Most types of inventions (the term we’ll use for innovative ideas) qualify for a patent if they offer something new (are novel) and are particularly clever (that is, nonobvious). However, some types of inventions do not qualify for a patent, no matter how nonobvious they are. For instance, mathematical formulas, newly discovered laws of nature and newly discovered substances that occur naturally in the world traditionally have been considered to be unpatentable.
When deciding whether an invention qualifies for a patent, the U.S. Patent and Trademark Office (PTO) first must determine whether the invention was novel in some way—that is, a new development in at least one or more of its constituent elements—as of the date the inventor conceived it or when the patent application was filed.
If the PTO determines that the invention was novel, it then must make another more difficult decision: was the invention nonobvious? To make this determination, the PTO asks this question: Would someone who was skilled in the particular field as of the invention date consider the invention to be an unexpected or surprising development?
If the invention is found to be both novel and nonobvious, and it fits within one or more of the five statutory categories discussed earlier (question 3, above), it may qualify to receive a patent.
Among the many types of creative works that might qualify for a patent are: biological inventions; carpet designs; new chemical formulas, processes or procedures; clothing accessories and designs; computer hardware and peripherals; computer software; containers; cosmetics; decorative hardware; electrical inventions; electronic circuits; fabrics; fabric designs; food inventions; furniture design; games (board, box and instructions); housewares; jewelry; laser light shows; machines; magic tricks or techniques; mechanical inventions; medical accessories and devices; medicines; musical instruments; odors; plants; recreational gear; sporting goods (designs and equipment).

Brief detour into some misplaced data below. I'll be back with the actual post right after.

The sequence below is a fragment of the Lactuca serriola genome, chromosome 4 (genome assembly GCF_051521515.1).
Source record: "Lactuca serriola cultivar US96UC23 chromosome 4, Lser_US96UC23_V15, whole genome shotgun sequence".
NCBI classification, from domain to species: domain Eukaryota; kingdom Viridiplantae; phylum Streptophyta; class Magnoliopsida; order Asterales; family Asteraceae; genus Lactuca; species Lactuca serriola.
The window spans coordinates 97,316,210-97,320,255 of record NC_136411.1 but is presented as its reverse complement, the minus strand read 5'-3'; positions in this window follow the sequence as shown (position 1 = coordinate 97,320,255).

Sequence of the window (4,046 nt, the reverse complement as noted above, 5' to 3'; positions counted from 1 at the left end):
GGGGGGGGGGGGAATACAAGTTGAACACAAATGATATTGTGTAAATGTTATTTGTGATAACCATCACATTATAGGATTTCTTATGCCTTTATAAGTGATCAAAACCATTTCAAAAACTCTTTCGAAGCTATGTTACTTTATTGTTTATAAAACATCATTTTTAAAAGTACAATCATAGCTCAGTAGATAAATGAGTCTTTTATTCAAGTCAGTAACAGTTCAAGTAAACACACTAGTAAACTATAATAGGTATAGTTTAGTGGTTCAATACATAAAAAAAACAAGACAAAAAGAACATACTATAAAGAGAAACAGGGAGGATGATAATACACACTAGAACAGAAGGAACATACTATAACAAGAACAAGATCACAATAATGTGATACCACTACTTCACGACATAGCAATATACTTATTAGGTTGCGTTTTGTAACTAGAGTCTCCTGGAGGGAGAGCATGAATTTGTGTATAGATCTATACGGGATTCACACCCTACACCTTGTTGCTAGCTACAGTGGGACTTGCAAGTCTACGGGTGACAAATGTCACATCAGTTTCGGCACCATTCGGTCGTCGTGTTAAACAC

Related terms: algorithms; anticipation; building and testing an invention; classification of patents; design around; exhibiting an unpatented invention; experimental use of an unpatented invention; field of invention; fully met by a prior art reference; genetic engineering and patents; Graham v. John Deere case; Internet, U.S. Patent and Trademark Office site; laws of nature exception to patents; naturally occurring substances as nonpatentable; nonobviousness, defined; novelty, defined; obviousness, defined; on sale statutory bar; one-year rule; Patent and Trademark Depository Library; patent search; patent search, computerized; patent searcher; patentability search; patents as prior art; person with ordinary skill in the art; preliminary look at prior art; printed publication as statutory bar; prior art, defined; prior art reference; Software Patent Institute; Statutory Invention Registration (SIR); submarine patent; teach; thesis as prior art.